Image of Jesus College war memorial

Henry Brydges Yates, Lieutenant-Colonel, Canadian Army Medical Corps

Henry Brydges Yates came up to Jesus College in 1883 from Charterhouse School.

Born: Montreal, Canada on 10 May 1865

Died of illness: 22 January 1916

H.B. YatesA distinguished civillian career

Yates graduated with a BA in 1888 and went on to become an MD at McGill University, Montreal, in 1893. He later became a demonstrator in Pathology, a lecturer in Bacteriology and was regimental surgeon to the Victoria Rifles of Montreal from 1894 to his death in 1916.

He was also the Norwegian Consul General at Montreal from 1906-09 and was made a Knight of St Olaf in 1908. He married Alice Mary Bunting on 11 January 1896 and they had two sons. (from Alumni Cantabrigienses by J.A. Venn.)

College sportsman

The Jesus College Society Annual Report 1916, describes him thus: “A sturdy well-built youth, he was an all-round athlete but was most notable as goal-keeper for the Association team. In the season 1885-6 he allowed only three goals to be scored against us” (p31). It seems all did not go quite so well the following year when Jesus suffered several defeats, losing to St Johns 6-1 in one game alone!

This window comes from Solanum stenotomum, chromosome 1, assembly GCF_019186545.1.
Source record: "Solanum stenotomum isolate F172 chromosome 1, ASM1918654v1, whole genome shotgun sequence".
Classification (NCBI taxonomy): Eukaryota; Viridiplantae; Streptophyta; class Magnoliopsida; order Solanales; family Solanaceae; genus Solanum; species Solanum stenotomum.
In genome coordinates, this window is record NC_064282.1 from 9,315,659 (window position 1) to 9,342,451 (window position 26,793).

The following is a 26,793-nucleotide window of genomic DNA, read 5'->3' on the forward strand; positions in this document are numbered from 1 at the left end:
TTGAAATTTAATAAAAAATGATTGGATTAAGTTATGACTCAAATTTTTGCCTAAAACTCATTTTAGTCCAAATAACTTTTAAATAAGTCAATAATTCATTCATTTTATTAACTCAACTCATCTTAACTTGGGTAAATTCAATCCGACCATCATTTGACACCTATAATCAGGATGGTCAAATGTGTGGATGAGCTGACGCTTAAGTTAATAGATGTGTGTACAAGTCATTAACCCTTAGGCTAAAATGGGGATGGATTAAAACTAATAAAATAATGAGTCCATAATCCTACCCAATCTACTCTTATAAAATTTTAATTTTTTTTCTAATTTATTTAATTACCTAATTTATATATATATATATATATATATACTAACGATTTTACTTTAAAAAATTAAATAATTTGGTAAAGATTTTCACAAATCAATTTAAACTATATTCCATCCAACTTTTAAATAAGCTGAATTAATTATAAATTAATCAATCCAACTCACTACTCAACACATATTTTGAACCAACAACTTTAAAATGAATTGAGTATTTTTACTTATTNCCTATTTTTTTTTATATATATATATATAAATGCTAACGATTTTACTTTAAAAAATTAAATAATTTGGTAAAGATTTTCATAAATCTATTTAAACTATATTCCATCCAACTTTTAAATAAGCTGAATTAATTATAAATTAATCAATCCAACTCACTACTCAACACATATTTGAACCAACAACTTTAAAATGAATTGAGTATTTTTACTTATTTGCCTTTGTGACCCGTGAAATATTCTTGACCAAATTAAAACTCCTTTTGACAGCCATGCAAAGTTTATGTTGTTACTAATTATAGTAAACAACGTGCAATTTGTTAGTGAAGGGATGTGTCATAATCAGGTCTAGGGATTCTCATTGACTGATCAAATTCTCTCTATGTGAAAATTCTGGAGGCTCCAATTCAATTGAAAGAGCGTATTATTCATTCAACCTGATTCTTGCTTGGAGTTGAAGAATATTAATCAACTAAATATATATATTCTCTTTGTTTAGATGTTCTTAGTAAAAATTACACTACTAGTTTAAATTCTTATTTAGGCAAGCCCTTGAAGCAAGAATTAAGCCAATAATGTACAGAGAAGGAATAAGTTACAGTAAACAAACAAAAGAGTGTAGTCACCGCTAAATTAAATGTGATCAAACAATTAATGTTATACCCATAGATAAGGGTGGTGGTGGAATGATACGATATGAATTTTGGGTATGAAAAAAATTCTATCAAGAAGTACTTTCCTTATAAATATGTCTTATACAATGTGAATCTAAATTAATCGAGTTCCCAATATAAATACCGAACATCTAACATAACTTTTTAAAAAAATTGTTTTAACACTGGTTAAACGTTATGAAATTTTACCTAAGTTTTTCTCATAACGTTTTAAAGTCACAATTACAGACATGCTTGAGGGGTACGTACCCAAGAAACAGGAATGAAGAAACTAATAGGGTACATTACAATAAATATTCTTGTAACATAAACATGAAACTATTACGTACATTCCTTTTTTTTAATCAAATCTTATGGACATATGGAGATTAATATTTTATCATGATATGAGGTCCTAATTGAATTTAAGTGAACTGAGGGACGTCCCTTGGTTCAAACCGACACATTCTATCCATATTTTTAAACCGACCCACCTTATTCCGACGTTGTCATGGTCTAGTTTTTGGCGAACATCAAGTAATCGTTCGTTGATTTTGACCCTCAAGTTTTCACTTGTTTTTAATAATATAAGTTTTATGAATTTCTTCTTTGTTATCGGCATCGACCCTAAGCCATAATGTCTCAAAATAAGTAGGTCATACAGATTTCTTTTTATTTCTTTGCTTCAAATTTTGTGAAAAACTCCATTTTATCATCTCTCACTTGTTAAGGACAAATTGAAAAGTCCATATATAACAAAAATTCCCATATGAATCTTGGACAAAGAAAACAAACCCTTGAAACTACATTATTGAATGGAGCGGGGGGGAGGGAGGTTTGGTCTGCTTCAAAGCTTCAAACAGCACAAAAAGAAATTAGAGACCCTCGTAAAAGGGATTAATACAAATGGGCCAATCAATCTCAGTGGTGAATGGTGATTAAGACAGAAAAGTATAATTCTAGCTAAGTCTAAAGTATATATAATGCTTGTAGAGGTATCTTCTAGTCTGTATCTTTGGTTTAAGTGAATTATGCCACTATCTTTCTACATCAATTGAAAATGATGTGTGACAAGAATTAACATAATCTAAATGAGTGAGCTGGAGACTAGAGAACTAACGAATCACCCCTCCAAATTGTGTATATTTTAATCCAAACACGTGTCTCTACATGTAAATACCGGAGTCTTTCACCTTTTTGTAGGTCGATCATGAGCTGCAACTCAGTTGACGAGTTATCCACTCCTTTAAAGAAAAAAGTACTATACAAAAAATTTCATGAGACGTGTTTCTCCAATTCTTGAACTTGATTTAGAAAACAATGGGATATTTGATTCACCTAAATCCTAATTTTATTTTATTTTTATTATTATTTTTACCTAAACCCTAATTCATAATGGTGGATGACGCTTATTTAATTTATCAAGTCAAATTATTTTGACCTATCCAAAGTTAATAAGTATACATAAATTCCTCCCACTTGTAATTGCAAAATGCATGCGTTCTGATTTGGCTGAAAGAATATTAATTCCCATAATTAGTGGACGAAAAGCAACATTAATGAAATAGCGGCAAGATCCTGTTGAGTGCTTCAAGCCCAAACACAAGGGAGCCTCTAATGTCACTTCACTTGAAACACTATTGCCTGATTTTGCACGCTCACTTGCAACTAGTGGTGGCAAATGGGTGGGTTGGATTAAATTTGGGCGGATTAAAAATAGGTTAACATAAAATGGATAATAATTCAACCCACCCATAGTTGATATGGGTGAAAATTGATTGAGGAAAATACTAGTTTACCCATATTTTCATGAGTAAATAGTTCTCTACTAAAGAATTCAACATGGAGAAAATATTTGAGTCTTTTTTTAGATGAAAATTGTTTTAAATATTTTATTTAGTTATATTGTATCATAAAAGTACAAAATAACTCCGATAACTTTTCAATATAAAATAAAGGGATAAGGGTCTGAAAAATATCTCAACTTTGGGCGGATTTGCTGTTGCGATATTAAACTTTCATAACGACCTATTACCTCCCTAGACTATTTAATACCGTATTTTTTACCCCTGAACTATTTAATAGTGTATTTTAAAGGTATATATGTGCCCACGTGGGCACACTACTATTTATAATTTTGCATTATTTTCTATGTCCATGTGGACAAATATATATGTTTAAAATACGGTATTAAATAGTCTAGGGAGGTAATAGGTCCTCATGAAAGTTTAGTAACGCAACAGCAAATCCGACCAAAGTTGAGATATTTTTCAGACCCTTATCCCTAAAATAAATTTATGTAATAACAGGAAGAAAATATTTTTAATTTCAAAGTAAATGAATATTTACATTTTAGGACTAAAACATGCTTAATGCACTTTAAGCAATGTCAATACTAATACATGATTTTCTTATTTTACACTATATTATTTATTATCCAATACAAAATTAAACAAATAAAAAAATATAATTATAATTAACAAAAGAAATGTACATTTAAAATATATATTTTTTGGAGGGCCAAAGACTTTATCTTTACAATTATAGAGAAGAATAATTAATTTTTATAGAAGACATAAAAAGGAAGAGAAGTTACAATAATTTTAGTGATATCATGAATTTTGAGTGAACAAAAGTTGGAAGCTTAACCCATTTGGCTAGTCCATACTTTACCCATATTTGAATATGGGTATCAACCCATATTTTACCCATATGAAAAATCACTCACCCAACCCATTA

He appears to have been granted a testimonial during his final season at the College, when the first team played the H B Yates XI on the Piece on 17 October 1887. Jesus won 5-2. What is not known is whether or not Yates kept goal for his own team! (Chanticlere, Lent Term 1888, p18).

Yates is also recorded as having played tennis, coxed a four, and entered the 200 yards “Stiff’uns handicap” race.

He was a member of the Natives Club (most of whom were sportsmen) and of the Cranmer Debating Society.

The Yates cup

Once back in Canada his interest in sport evidently continued and he donated an inter-university cup for what was then called rugby union in 1898, now called the Yates Cup. This is now the longest running football cup competed for in North America and the oldest Canadian inter-collegiate trophy in any sport.

War service

He went to France around the time of his fiftieth birthday in May 1915 as second in command of No 3 Canadian General Hospital, but fell ill with bronchitis in December of that year. He failed to rally and was sent back to England where he died of pneumonia on 22 January 1916. He is buried in Canada.

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